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December 31, 2009: President George H. W. Bush and his grandson, Pierce Bush, walk the field before the Texas Bowl in Houston.

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November 20, 2001: Shortly after leaving office, President Bill Clinton receives an autographed football and team jersey from the Harvard football captain.

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1964: At the Phillips Academy in Andover, MA, President George W. Bush leads the squad as head cheerleader.

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March 25, 2009: President Obama keeps a football at the ready during a Domestic Policy Council meeting at the Oval Office.

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June 24, 2009: Obama escapes the Oval Office for a game of catch.

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A real split is developing between fiscal conservative groups and Congressional Republicans as Rep. Paul Ryan's budget "roadmap" gets more attention.

GOP leaders in the House have said again and again that even though Ryan is their chief budget writer and he'll be the one to offer their alternative spending plan this spring, what he produced showing massive Social Security and Medicare cuts is not their official plan.

But we keep talking to conservatives who are asking in earnest, Why not?

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Rep. Paul Ryan's (R-WI) "roadmap" budget plan -- which calls for balancing the budget in 50 years by effectively privatizing Social Security and Medicare -- could become an excellent political tool for the Democrats, says former Clinton adviser Paul Begala.

Begala, in an interview today with TPM, said Democrats should force the GOP to bring their ideas into the public eye.

"Why don't we put Mr. Ryan's budget up to a vote?" he said. "Make them vote on it."

Democrats, he argued, should stop calling Republicans the "party of no."

"They have ideas, and lots of them. And their ideas ruin the country," Begala said.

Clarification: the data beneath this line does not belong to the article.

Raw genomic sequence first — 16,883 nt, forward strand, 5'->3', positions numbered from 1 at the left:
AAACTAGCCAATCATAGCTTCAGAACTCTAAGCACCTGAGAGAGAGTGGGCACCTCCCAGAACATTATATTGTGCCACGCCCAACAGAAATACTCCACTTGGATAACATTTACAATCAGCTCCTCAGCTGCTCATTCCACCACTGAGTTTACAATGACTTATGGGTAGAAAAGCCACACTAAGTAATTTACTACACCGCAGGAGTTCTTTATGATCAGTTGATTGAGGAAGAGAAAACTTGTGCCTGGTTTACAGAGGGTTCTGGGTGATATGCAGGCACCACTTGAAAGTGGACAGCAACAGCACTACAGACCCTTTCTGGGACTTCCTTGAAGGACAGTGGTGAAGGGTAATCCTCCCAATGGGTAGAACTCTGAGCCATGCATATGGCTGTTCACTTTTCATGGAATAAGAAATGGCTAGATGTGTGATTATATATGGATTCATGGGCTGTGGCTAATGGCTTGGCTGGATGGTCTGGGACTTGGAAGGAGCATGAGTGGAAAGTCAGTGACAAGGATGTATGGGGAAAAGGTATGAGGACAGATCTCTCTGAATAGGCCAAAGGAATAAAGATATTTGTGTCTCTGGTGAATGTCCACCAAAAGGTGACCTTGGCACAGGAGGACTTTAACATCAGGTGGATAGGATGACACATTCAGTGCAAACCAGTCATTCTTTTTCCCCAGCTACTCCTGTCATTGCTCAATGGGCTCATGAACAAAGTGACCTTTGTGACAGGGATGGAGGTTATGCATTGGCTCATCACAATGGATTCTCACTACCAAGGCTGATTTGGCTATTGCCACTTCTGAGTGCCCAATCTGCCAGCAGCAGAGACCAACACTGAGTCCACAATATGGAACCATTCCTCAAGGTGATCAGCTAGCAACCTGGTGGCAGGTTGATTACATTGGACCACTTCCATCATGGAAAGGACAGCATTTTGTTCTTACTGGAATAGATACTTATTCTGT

What the Democrats have to do, he said, is make the 2010 elections a choice between Democratic and Republican ideas, instead of a referendum on just the Dems. (A point Chuck Todd made earlier this week.) The way to do it, he said, is to highlight those GOP ideas.

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Here are the line-ups for the Sunday talk shows this weekend:

• ABC, This Week: Secretary of the Treasury Tim Geithner.

• CBS, Face The Nation: NFL Commissioner Roger Goodell.

• CNN, State Of The Union: Secretary of State Hillary Clinton.

• Fox News Sunday: Former Gov. Sarah Palin (R-AK).

• NBC, Meet The Press: Deputy National Security Adviser John Brennan, former Secretary of the Treasury Henry Paulson, former Federal Reserve Chairman Alan Greenspan.

A new CNN poll measures American opinion on the Tea Party movement, finding that the answer for now is...well, mostly undecided.

The poll of American adults found that 33% had a favorable opinion of the Tea Parties, compared to 26% unfavorable. Republicans responded favorably by a ratio of three to one, while Democrats felt unfavorably by two to one. Independents were fairly close to the top-lines, at 35% favorable and 24% unfavorable. The real leader, however, was the undecided vote, broken down in two categories: 24% who never heard of it, and 16% who have no opinion.

"The Tea Party movement is a blank slate to many Americans, which is not surprising for a political movement that is only about a year old," says CNN Polling Director Keating Holland. "Not surprisingly, opinion breaks along partisan and ideological lines."